Steve Richards: The gap between them was narrowed, but not reversed

Brown cannot spend another week admitting that he lost on style

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The Nick Clegg bandwagon has not been stopped. This was the most significant point to emerge from the debate. There was not a single moment or sequence when a viewer would have sensed that politics was returning to "normal", or at least to what it was before the first debate. This was David Cameron's challenge, admittedly a daunting one and perhaps an impossible task. Somehow or other he needed to create a sense that we have all been living in a mad fantasy world for the last seven days and of course the Conservatives were marching to an overall majority and the Liberal Democrats were a bunch of amateurish, divided opportunists.

Cameron was pretty good and for someone who has enjoyed a very generous media on the whole is being unfairly criticised in some quarters for his performances in the debates. He was not bad last week either. In particular last night he was wise not to make too many presentational or strategic changes. There were more echoes with last week than frenzied departures and that was sensible. But he did not get anywhere near changing the current extraordinary situation.

Clegg held his own throughout and in some ways gave a more thoughtful performance than last week when his anti-politics stance and his distancing from both Brown and Cameron were shameless and entirely successful. He had some obvious cards, not least his party's opposition to the war in Iraq. But when the two other leaders ganged up on him over Trident he was not remotely troubled.

Novelty becomes familiar very quickly. Last week's debate felt surprisingly fresh and significant. Within minutes of the end the exchanges became explosive and perhaps historic when Clegg was hailed as the triumphant winner, a victory that fed on itself. Yesterday's event, although more lively and sparky, did not take off in the same way. Perhaps the only revelation of the campaign came and went like an electric shock in Debate One, that Clegg could hold his own with the big two. Inevitably the impact the second time around was less dramatic.

That was partly because both Gordon Brown and Cameron raised their game, in terms of projection and substance. Stylistically Cameron looked very consciously into the camera and the television audience rather than those gathered in the studio, a mistake he made the first time around. Brown was more passionate, aware that solidity alone cannot prevail in an election where the stakes are suddenly even higher than they were before. Both addressed Clegg and his policies more directly.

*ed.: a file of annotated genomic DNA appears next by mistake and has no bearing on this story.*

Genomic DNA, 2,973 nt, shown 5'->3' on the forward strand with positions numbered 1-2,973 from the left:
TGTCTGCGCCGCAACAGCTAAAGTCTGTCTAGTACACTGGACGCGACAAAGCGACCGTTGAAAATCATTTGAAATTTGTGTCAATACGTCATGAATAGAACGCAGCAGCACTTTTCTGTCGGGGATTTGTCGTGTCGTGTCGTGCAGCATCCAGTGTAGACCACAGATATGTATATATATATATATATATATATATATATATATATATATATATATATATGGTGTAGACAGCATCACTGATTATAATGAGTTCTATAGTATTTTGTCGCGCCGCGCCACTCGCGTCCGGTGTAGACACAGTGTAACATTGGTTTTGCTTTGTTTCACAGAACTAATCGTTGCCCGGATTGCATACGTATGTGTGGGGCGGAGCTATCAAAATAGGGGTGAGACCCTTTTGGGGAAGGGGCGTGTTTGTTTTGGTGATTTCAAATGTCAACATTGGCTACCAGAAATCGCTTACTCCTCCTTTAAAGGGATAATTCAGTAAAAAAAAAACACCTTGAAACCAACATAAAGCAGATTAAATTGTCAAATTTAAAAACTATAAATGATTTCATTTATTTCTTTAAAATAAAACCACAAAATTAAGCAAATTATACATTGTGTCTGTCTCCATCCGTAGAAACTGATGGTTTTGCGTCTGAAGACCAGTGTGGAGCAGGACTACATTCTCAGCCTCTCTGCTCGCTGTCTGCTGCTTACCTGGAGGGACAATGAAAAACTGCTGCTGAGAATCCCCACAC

Over the renewal of Trident, Cameron delivered the best joke of the evening when he noted: "I agree with Gordon." It was more than a joke. He sought to imply that the leader that has come to personify change represented in reality a threat. Brown did not repeat his defining phrase from the opening encounter in which he declared several times: "I agree with Nick." Now that Nick and his party has leapt over Labour there was much less cause for agreement. "Get real, Nick," was his less solicitous declaration.

Beyond the inevitable onslaughts on the soaring Clegg the dynamics of the second debate were the same as the first. Brown played the world statesman. The buck stops here, he declared at the end, in an attempt to convey strong hard-headed leadership. Still his delivery was too close to his performances in the Commons than is appropriate for this format. Cameron's overall theme was the one that he knows he must reclaim as a matter of urgency, that he is the agent of change. At times he appeared to be genuinely angry about Labour's leaflets claiming the Conservatives planned to take benefits away from pensioners.

At one point Brown tried to make a joke about the others squabbling like kids. It was not well delivered and too obviously pre-arranged. More importantly that was not how it seemed. Both were debating intelligently. Brown is still the least comfortable with the format and cannot spend another week admitting he lost on style but that "it's all about substance". Communicating the substance is the key and while Brown had the strongest arguments in some sections, especially the early one on Europe, he was too dependent on phrases uttered many times before. He is always authoritative, but let us remember he needs a game changer almost as much as Cameron. He did not get one last night.

Quickly the focus will move on to next week's final debate on the economy. I cannot quite see how Clegg becomes significantly diminished on that theme. Perhaps other factors will come into play before polling day, but as far as these debates are concerned a pattern is in place. Clegg was given a rare opportunity. He has taken it.

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